The State of Trade blog may seem like a relaxed, informal space for trade policy talk, but we’re actually a stickler for message discipline. We only usually blog about one of WCIT’s 2013 Policy Priorities, and the impact that those policies have on Washington’s international competitiveness. However, every once in a while, the urge strikes us to remark on the impacts of trade policy in a broader context…especially when trade policy keeps showing up in the news. Which is why we call this recurring segment the “Washington Trade Policy News Round-up.” And, boy oh boy, this week’s round-up is full of the intersection of trade and political controversy.
Some of you may have heard that some guy named Edward Snowden sort of leaked a whole bunch of top secret information from the National Security Administration, and he’s busy bouncing from country to country looking for political asylum. What you may not have noticed is that there’s a trade policy link if he ends up going to Ecuador. According to U.S. Sen. Robert Menendez (D-NJ), Chairman of the Senate Foreign Relations Committee, “If Snowden is granted asylum in Ecuador, I will lead the effort to prevent the renewal of Ecuador’s duty-free access under GSP and will also make sure there is no chance for renewal of the Andean Trade Promotion and Drug Eradication Act. Trade preferences are a privilege granted to nations, not a right. I urge President Correa to do the right thing by the United States and Ecuador, and deny Snowden’s request for asylum.” Ecuador’s response so far has been, “That’s cool, we don’t want your trade preferences anyway.”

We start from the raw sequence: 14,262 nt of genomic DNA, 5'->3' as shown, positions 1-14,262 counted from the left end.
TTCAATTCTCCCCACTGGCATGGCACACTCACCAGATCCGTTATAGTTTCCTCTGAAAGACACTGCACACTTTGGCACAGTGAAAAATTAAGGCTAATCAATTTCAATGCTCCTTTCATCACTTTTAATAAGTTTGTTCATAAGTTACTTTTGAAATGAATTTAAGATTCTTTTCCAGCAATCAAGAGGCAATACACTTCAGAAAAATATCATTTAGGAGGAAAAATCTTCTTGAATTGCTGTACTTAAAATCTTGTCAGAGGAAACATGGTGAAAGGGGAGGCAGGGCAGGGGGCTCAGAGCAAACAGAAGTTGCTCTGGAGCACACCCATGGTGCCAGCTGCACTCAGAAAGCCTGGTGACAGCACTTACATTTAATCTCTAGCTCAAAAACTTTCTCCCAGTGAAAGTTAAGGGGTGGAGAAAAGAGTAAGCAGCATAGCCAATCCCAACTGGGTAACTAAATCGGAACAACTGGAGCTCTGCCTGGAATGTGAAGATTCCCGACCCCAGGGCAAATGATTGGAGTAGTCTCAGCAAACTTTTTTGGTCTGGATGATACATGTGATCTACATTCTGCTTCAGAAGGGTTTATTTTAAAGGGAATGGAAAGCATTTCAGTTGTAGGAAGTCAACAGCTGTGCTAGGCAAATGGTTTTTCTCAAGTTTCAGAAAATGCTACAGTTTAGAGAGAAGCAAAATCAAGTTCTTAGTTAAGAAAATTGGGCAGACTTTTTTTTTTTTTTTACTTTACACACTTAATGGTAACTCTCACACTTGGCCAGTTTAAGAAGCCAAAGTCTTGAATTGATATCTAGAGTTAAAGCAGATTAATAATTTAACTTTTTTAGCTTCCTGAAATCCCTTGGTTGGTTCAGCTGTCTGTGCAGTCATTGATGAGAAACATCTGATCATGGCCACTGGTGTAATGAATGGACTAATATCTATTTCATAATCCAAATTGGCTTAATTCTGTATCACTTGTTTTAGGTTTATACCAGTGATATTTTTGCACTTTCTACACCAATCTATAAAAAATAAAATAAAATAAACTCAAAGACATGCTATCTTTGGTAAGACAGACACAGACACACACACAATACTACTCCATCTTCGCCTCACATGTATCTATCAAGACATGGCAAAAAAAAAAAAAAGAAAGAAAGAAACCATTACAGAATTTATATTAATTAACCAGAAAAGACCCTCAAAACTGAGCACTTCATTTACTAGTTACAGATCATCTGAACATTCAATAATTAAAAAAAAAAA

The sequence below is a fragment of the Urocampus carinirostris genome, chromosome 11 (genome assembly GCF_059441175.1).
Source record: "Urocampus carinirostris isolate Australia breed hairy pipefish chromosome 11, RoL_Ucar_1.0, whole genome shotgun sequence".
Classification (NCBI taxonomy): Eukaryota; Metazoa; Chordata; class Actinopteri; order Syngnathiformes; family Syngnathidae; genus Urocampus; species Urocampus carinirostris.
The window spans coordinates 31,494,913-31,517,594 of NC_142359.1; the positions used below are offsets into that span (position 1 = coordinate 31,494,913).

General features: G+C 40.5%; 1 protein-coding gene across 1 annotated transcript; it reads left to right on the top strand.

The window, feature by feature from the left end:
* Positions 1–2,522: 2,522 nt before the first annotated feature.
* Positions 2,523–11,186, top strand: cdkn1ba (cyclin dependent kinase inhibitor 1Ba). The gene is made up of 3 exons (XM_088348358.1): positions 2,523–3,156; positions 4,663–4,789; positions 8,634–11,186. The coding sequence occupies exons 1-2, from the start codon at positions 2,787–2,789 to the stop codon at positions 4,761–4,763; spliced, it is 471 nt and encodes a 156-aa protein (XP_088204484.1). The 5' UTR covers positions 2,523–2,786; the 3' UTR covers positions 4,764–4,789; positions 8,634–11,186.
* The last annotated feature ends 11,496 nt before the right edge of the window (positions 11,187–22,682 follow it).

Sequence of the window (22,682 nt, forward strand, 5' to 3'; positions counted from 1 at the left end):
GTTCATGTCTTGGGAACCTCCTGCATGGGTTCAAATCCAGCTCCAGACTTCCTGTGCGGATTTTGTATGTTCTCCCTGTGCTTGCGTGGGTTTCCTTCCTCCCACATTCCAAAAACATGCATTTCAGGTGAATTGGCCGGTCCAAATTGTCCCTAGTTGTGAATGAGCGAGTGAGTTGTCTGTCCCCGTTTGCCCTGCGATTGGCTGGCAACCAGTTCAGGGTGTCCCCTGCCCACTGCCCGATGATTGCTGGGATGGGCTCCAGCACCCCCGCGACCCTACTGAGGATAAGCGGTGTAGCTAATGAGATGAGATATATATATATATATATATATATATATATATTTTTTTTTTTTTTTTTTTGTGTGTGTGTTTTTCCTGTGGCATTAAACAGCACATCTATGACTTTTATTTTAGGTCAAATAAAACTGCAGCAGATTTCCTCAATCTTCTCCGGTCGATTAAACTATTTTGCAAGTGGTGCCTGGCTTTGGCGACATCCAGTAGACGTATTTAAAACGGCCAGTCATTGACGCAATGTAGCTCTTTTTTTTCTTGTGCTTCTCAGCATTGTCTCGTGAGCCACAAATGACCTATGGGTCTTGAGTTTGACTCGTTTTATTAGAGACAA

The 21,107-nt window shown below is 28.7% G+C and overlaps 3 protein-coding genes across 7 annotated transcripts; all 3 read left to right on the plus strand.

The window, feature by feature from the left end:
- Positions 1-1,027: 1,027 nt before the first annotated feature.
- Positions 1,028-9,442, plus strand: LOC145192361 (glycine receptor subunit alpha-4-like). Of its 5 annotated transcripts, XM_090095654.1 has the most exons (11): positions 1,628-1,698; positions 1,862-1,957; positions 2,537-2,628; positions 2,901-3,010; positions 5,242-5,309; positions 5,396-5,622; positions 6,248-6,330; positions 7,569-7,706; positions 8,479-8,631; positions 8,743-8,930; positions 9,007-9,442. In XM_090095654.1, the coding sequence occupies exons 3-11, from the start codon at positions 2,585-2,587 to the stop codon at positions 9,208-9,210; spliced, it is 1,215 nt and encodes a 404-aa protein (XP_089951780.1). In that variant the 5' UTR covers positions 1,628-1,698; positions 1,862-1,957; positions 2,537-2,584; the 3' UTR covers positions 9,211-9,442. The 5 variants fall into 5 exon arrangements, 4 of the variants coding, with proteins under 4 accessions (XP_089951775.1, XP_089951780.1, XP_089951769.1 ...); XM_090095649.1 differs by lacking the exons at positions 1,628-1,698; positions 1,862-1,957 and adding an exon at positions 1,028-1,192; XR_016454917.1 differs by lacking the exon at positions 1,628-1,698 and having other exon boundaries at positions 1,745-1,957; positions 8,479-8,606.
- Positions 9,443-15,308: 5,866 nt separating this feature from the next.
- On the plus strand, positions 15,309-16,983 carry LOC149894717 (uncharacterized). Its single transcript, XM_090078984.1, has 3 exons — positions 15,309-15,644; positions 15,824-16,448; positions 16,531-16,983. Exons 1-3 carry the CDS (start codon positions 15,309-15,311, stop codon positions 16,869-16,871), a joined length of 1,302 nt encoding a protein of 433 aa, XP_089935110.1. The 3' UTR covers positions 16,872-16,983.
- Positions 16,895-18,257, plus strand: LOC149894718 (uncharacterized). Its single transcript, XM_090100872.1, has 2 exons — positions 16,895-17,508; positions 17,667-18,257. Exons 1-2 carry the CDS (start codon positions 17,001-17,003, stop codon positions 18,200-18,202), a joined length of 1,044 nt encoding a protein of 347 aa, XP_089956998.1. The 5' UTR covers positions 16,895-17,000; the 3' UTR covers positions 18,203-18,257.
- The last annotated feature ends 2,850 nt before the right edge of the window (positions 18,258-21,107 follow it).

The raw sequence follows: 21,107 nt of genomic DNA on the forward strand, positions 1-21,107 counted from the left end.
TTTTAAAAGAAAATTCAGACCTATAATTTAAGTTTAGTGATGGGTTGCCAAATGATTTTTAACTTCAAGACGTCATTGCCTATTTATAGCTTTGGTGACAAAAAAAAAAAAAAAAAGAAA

The other trade policy news of the week was President Obama’s big climate change announcement. Although it mostly focused on his executive authority to regulate power plants and other related activities, he also included in his announcement a plan to launch WTO negotiations on lowering trade barriers to environmental goods and services.
Neither of this issues are WCIT policy priorities, nor are we engaged in them in any way. But it sure is fun sometimes to see how trade policy finds its way into all sorts of issues you wouldn’t expect. In fact, with the coming July 4th holiday, we’re about to celebrate the United States’ independence from Britain, which started with a protest over the export and import of British tea (hence the Boston Tea Party). So, as you’re barbequing burgers, watching fireworks and reading the latest on President Obama and Edward Snowden with your (imported) smart phone or tablet, remember that trade policy is a key part of all those activities…